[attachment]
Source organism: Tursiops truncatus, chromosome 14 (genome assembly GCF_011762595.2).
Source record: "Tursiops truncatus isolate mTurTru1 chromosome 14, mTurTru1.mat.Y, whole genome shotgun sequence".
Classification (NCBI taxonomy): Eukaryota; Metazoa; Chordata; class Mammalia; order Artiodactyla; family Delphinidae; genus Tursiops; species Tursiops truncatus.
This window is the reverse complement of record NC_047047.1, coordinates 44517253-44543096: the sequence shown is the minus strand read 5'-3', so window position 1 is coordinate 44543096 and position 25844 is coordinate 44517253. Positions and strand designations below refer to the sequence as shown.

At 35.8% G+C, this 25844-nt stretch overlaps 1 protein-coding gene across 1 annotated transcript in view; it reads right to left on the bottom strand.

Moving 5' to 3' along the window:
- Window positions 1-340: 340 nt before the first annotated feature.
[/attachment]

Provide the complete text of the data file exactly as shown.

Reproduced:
Source organism: Tursiops truncatus, chromosome 14 (genome assembly GCF_011762595.2).
Source record: "Tursiops truncatus isolate mTurTru1 chromosome 14, mTurTru1.mat.Y, whole genome shotgun sequence".
Classification (NCBI taxonomy): Eukaryota; Metazoa; Chordata; class Mammalia; order Artiodactyla; family Delphinidae; genus Tursiops; species Tursiops truncatus.
This window is the reverse complement of record NC_047047.1, coordinates 44517253-44543096: the sequence shown is the minus strand read 5'-3', so window position 1 is coordinate 44543096 and position 25844 is coordinate 44517253. Positions and strand designations below refer to the sequence as shown.

At 35.8% G+C, this 25844-nt stretch overlaps 1 protein-coding gene across 1 annotated transcript in view; it reads right to left on the bottom strand.

Moving 5' to 3' along the window:
- Window positions 1-340: 340 nt before the first annotated feature.